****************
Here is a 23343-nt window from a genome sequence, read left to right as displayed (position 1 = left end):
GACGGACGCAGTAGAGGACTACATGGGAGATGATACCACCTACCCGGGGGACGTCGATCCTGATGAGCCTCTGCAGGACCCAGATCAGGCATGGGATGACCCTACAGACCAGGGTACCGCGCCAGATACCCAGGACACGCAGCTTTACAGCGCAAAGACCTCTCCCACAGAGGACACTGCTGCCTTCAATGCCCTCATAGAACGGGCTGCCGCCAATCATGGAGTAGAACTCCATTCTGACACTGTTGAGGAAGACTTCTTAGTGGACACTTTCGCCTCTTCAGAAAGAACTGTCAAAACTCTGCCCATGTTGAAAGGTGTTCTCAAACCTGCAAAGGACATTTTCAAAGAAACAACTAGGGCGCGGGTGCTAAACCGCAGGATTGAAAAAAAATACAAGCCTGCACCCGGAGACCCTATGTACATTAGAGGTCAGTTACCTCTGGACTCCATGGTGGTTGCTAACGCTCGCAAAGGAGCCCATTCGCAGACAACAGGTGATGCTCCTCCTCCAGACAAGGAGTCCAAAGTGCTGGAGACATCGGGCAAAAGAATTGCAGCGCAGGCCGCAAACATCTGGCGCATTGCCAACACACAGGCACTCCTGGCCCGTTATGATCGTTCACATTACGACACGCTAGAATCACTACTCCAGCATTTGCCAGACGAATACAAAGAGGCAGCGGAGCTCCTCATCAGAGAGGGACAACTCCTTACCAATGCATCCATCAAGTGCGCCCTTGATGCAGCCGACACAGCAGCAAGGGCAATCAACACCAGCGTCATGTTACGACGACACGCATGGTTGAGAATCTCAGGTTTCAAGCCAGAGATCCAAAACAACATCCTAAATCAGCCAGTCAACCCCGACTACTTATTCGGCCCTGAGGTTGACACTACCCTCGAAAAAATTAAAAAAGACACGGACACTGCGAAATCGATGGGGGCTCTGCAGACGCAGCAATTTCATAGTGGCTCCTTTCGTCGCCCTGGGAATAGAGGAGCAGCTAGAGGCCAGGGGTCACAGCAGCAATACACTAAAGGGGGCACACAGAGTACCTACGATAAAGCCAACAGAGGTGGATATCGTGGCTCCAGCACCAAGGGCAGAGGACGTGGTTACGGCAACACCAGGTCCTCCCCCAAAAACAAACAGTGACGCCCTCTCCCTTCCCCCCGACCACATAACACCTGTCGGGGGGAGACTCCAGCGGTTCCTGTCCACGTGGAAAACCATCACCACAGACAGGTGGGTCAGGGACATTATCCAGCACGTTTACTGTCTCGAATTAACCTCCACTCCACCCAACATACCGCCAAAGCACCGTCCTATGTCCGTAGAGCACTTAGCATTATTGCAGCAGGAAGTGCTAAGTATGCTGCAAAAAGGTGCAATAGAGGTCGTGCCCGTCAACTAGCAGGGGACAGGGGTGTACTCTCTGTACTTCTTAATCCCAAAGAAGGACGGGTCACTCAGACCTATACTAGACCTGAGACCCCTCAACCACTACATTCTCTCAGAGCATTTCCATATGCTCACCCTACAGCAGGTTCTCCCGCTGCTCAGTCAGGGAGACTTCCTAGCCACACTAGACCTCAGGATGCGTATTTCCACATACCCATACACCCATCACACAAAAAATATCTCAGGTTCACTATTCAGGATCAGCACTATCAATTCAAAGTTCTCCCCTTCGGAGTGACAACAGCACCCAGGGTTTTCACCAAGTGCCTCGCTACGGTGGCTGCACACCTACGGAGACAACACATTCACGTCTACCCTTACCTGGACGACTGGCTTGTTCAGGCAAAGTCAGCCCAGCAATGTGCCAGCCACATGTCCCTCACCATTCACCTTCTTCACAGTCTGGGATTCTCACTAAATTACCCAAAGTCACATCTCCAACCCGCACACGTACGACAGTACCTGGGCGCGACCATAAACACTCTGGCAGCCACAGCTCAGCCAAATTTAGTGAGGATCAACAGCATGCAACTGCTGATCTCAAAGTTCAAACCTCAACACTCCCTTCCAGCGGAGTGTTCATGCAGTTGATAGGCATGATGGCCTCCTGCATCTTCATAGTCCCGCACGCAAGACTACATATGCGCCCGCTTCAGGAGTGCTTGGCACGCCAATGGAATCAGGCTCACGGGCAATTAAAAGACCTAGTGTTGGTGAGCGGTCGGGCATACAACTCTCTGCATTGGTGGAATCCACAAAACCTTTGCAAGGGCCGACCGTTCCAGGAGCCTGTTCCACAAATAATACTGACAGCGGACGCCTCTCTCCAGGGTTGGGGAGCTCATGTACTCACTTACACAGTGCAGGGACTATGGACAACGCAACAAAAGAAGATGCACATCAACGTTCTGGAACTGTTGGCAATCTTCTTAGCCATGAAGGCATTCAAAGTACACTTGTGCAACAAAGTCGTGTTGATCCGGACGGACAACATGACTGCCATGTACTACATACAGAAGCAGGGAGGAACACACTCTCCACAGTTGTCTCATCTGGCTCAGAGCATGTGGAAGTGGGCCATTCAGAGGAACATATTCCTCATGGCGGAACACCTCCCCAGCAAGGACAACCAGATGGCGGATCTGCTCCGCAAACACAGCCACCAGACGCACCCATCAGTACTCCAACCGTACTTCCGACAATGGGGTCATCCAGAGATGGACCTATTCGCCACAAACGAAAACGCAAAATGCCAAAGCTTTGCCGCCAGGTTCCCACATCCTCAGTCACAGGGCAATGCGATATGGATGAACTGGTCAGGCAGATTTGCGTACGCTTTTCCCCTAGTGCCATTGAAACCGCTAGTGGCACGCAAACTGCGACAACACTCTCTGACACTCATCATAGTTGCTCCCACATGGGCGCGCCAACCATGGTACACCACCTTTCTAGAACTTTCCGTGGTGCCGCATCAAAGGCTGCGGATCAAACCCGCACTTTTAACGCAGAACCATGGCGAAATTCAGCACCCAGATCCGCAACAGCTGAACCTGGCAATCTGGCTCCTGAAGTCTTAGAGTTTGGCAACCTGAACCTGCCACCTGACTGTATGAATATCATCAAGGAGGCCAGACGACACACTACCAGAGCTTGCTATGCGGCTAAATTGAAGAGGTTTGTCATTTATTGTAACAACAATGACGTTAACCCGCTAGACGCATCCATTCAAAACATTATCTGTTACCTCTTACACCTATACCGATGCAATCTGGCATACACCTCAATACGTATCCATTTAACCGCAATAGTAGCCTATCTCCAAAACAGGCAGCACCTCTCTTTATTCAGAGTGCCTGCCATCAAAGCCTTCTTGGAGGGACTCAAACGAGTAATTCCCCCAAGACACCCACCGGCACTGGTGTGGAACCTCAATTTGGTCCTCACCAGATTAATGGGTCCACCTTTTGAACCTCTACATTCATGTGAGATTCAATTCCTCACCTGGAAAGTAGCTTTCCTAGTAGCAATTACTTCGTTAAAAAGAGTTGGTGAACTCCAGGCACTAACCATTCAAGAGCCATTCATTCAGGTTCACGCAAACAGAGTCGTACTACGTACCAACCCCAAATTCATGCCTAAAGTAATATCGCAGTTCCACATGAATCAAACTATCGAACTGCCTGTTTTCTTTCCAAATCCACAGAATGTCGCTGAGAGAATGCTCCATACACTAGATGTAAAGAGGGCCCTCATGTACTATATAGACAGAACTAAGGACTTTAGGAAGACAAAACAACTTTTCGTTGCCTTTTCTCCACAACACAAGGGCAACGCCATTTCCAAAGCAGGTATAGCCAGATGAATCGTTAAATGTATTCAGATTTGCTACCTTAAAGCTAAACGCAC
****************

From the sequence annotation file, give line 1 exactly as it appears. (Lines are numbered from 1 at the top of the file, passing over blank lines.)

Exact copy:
Here is a 23343-nt window from a genome sequence, read left to right as displayed (position 1 = left end):